This content is for the first coronavirus relief package, The Coronavirus Aid, Relief and Economic Security Act (The CARES Act), which was signed into law in March 2020. For information on the Coronavirus Response and Relief Supplemental Appropriations Act of 2021, the second coronavirus relief package signed into law on December 27, 2020, please visit the “New Coronavirus Relief Package: What Does it Mean for You and a Second Stimulus Check” blog post.
In response to coronavirus, the Treasury, IRS and federal government have announced several changes to the tax filing season, coronavirus relief, and stimulus packages for individuals, the self-employed workers and businesses. If you’re self-employed, here’s everything you need to know about what the Coronavirus Aid, Relief, and Economic Security (CARES) Act and Families First Act mean for you.
The federal tax filing deadline has been extended to July 15, 2020. Taxpayers getting a refund are encouraged to file their taxes now to get their money.
If you’re self-employed or own a small business, you might be wondering what these recent announcements mean to you. We’ve got you covered with a summary of some important things to keep in mind, below.
You can also visit our Self-Employed Coronavirus Relief Center to get up-to-date information, tax advice and tools to help you understand what coronavirus relief means for you.
Refunds Will Continue to Be Processed as Normal
While the federal tax filing deadline was extended to July 15, 2020, for all taxpayers, the IRS expects to continue to process refunds as normal. Last tax season, close to 72% of taxpayers received a tax refund close to $3,000, which for many taxpayers is their largest paycheck of the year. The IRS typically issues nine out of 10 tax refunds within 21 days or less from acceptance with e-file and direct deposit – the fastest way to get your refund.
Extensions for Self-Employed and Businesses with Tax Payments Due
The Treasury and IRS announced the deferment of federal tax payments, interest-free and penalty-free, for 90 days, until July 15 regardless of the amount owed. This deferment also applies to tax year 2020 first and second quarter federal estimated tax payments previously due on April 15 and June 15.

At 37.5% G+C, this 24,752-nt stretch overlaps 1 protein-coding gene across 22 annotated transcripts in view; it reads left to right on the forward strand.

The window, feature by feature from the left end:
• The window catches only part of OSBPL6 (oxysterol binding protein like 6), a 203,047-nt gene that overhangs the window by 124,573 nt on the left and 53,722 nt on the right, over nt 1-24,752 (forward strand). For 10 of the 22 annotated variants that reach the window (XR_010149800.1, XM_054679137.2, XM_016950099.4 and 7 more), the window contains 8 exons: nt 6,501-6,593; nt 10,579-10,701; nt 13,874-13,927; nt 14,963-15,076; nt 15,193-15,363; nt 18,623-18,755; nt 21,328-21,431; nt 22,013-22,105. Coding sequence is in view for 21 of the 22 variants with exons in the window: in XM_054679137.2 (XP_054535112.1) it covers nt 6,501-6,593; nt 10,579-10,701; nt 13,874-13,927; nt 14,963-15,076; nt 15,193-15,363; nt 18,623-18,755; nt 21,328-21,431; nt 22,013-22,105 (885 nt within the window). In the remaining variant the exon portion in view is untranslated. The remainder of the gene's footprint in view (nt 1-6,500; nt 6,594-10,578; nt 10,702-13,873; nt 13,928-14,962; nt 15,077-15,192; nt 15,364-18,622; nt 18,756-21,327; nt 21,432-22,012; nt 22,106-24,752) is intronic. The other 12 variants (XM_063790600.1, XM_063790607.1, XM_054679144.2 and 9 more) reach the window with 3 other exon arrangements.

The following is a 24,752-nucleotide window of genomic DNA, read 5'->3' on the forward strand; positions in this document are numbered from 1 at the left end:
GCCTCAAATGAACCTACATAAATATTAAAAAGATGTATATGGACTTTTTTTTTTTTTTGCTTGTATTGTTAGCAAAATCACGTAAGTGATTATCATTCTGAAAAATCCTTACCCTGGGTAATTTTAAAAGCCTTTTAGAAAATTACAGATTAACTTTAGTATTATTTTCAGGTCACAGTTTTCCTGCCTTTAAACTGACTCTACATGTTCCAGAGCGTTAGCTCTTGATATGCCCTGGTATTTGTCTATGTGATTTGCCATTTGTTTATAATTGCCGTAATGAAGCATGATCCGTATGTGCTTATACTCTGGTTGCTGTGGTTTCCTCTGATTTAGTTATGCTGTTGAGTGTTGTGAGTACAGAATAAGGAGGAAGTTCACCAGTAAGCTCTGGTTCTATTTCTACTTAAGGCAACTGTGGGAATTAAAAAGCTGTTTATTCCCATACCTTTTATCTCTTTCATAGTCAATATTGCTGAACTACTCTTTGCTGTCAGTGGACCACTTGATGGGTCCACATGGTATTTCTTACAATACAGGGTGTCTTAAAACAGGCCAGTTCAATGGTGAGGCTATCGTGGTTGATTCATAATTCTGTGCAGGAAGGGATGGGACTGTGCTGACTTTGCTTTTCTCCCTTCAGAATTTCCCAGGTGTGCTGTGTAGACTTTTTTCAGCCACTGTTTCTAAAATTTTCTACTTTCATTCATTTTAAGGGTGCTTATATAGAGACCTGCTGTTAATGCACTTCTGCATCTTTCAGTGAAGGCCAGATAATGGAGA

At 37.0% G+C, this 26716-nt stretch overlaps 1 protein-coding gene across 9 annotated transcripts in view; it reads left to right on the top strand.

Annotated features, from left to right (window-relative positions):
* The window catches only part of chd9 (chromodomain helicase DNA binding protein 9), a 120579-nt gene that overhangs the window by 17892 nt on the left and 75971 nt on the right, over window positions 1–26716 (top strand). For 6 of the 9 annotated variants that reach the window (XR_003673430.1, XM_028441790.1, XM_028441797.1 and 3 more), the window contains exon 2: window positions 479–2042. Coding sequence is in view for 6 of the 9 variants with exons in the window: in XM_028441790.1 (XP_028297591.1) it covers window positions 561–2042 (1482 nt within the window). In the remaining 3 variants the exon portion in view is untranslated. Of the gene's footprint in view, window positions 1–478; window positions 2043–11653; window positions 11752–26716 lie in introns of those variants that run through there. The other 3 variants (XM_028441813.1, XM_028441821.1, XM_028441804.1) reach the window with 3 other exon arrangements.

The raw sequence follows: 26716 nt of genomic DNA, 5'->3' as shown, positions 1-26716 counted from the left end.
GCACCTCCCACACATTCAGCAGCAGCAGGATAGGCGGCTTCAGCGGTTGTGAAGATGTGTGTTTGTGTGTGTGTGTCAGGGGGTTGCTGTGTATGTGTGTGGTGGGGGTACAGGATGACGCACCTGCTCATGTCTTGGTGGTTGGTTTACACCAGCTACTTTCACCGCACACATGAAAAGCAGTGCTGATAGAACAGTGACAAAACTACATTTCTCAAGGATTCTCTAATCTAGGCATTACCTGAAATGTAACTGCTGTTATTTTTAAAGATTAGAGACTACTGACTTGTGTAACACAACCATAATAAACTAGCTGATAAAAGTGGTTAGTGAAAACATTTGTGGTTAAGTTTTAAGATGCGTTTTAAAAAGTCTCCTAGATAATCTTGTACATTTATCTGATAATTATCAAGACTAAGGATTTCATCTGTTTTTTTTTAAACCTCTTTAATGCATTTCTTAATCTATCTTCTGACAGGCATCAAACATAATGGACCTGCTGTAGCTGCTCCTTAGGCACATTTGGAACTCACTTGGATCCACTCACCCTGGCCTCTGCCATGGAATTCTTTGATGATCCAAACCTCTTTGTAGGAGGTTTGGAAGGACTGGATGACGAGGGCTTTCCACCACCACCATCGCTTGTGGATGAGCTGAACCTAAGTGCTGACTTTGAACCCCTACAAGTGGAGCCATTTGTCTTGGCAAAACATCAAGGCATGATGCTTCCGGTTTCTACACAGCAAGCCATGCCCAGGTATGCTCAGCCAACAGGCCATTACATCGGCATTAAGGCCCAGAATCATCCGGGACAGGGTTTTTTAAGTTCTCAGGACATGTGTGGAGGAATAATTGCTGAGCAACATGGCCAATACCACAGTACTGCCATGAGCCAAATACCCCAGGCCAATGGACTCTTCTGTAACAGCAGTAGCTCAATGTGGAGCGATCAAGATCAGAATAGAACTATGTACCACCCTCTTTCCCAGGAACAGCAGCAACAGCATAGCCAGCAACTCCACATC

Extension for First and Second Quarter 2020 Federal Estimated Tax Payments
If you file quarterly estimated taxes, some good news. The first and second quarter 2020 federal estimated income tax payments have been extended to July 15, 2020.
First Quarter 2020 Estimated Tax Payment Deadline
- Original Date: April 15, 2020
- New Date: July 15, 2020
Second Quarter 2020 Estimated Tax Payment Deadline
- Original Date: June 15, 2020
- New Date: July 15, 2020
Third Quarter 2020 Estimated Tax Payment Deadline
- Unchanged Date: September 15, 2020
Fourth Quarter 2020 Estimated Tax Deadline
- Unchanged Date: January 15, 2021
Tax Relief for Self-Employed and Small Businesses Under the Families First Coronavirus Response Act
The Families First Coronavirus Response First Act, which was passed March 18, provides relief in the form of refundable tax credits for sick leave and family leave for both eligible self-employed and small business owners.
- Self-Employed Tax Credit for Sick Leave. If you are self-employed, you may be eligible for a refundable tax credit equivalent to a qualified sick leave amount. Qualified sick leave is based on your average daily self-employment income.
- Self-Employed Tax Credit for Family Leave. If you are self-employed you may be eligible for a refundable tax credit equal to 100 percent of a qualified family leave equivalent amount for eligible self-employed individuals.
- Small Business Tax Credit for Paid Sick Leave. If you are a small business owner and paid sick leave wages to your employees you may be eligible for a refundable tax credit equal to 100 percent of qualified sick leave paid.
- Small Business Tax Credit for Paid Family Leave. If you are a small business owner and paid qualified family leave wages to employees, you may be eligible for a refundable tax credit equal to 100 percent of qualified family leave wages paid.
Pandemic Unemployment Assistance (PUA) program
As part of the CARES Act, the Pandemic Unemployment Assistance (PUA) program was announced. PUA program benefits are available for individuals who do not usually qualify for unemployment compensation and are unable to continue working as a result of COVID-19, such as self-employed workers, independent contractors and gig workers.